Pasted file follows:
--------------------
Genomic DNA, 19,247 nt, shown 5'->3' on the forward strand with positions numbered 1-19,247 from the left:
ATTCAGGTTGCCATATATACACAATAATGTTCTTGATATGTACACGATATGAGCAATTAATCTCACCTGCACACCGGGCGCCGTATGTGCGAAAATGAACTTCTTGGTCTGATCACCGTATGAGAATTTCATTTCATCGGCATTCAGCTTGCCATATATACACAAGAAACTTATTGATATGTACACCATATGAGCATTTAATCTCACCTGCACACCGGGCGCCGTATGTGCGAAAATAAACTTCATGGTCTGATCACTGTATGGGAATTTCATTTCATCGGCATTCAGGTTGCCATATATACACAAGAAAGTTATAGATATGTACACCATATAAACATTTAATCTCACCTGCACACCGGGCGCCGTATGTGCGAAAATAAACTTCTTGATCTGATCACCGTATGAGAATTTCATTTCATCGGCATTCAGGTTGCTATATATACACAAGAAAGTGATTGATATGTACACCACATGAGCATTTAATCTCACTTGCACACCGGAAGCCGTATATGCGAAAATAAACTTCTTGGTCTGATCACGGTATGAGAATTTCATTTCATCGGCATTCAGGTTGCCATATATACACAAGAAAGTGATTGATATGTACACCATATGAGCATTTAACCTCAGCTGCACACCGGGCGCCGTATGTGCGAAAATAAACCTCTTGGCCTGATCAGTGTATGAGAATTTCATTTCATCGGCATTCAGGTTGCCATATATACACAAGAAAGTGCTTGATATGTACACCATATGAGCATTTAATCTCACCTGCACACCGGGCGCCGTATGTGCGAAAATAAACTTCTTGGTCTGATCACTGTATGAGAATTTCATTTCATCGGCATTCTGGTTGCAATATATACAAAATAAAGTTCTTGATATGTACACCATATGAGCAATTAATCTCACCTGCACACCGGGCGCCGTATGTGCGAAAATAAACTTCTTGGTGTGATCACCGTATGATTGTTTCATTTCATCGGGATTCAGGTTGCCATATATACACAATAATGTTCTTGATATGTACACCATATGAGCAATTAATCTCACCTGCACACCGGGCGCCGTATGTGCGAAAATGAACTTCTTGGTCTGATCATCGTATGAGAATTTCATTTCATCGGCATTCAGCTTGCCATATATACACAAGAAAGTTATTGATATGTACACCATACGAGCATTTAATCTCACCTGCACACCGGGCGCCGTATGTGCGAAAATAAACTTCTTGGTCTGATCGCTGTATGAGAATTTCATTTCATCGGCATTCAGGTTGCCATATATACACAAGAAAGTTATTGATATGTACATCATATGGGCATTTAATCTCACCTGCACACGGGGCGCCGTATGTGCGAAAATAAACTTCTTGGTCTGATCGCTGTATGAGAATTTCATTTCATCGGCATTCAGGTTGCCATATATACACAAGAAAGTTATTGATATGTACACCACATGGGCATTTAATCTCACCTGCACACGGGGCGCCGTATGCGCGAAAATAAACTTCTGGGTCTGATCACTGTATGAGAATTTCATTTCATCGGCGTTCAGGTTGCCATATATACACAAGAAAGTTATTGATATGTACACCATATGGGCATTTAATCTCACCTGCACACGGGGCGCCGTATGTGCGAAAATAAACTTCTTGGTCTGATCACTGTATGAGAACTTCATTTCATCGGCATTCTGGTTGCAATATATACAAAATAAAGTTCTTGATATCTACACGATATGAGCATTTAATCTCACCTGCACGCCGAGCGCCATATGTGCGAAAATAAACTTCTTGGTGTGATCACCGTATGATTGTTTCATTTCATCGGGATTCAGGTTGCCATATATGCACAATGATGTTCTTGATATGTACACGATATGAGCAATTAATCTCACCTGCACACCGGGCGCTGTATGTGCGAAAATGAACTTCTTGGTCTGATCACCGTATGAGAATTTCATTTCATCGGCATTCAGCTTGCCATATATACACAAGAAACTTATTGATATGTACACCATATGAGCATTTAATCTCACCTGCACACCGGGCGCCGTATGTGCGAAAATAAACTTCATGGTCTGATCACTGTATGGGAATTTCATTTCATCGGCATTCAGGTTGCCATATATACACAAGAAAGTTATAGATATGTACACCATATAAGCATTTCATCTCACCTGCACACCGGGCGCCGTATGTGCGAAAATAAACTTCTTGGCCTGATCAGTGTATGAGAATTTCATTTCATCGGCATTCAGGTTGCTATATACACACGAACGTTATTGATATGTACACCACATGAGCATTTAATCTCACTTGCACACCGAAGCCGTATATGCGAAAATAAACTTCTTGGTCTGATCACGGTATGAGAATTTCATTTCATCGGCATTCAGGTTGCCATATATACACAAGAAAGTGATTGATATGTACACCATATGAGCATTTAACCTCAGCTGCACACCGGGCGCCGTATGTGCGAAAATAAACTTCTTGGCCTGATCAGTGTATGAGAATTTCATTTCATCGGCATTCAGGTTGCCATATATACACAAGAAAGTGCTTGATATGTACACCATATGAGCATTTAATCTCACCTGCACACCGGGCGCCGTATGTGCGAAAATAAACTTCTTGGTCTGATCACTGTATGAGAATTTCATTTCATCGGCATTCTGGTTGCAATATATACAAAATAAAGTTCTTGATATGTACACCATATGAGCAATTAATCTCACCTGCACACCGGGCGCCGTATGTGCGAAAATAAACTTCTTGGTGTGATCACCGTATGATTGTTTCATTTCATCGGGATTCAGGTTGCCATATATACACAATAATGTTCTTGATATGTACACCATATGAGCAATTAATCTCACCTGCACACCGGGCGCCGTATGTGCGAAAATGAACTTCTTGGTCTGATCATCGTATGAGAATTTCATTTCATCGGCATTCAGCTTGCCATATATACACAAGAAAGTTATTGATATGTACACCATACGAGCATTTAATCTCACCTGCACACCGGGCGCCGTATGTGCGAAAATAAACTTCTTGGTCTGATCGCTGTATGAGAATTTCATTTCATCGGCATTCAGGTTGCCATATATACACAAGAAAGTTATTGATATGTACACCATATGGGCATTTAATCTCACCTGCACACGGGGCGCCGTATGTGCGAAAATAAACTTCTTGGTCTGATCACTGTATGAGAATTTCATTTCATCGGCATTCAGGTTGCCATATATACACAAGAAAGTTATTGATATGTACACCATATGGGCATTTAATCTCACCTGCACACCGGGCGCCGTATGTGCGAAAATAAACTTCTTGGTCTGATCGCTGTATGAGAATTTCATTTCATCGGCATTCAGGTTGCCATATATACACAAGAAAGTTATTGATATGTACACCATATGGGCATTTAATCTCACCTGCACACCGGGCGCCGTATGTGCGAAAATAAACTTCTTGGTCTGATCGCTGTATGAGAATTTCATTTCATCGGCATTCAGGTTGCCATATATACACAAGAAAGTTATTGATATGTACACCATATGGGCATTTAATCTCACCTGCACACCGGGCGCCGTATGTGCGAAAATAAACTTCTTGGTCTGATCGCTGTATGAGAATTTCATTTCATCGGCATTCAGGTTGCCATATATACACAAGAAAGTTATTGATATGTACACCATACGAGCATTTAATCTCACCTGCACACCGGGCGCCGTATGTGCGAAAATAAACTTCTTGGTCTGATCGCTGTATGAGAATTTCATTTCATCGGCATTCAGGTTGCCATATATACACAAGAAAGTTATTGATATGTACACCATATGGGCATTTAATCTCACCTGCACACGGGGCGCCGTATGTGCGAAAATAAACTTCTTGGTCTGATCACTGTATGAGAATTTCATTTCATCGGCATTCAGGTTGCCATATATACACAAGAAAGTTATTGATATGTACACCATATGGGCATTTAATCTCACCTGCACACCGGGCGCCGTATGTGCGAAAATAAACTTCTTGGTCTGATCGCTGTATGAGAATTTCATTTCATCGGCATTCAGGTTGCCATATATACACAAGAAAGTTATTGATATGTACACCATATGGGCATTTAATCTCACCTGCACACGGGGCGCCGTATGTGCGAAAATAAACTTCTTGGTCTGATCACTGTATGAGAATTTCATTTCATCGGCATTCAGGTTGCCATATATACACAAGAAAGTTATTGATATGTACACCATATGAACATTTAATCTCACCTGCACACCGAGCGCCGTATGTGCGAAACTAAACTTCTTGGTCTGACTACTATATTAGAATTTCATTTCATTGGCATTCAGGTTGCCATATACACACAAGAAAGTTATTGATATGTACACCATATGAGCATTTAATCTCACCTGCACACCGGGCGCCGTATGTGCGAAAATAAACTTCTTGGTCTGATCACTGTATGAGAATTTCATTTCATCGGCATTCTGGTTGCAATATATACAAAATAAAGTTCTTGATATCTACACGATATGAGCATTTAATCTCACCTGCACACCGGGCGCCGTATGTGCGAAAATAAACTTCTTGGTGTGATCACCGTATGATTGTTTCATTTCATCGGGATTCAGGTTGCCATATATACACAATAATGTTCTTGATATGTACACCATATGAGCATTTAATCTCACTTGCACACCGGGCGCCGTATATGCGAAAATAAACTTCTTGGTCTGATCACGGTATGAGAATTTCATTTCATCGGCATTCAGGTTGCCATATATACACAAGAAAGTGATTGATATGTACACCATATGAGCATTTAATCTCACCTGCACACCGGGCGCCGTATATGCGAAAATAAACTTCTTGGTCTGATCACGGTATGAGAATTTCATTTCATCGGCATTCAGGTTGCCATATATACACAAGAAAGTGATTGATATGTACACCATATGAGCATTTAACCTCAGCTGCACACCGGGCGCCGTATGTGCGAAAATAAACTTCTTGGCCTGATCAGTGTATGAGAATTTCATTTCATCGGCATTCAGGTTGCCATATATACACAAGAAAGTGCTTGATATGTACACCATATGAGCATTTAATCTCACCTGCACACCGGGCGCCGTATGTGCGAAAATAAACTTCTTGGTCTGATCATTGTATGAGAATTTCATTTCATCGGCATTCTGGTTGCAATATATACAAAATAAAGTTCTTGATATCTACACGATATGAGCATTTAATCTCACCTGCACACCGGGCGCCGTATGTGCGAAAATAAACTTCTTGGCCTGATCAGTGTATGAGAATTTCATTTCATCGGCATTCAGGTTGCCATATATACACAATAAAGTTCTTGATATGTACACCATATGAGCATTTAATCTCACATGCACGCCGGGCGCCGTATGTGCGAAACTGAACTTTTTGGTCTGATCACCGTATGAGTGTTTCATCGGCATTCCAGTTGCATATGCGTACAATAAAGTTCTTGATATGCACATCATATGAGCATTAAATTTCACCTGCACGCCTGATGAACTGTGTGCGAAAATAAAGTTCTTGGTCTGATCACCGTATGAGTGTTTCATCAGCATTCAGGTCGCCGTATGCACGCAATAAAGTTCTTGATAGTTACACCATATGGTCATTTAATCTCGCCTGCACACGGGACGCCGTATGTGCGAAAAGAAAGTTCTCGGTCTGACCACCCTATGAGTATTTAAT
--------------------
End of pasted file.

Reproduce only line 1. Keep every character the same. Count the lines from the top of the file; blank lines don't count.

Genomic DNA, 19,247 nt, shown 5'->3' on the forward strand with positions numbered 1-19,247 from the left: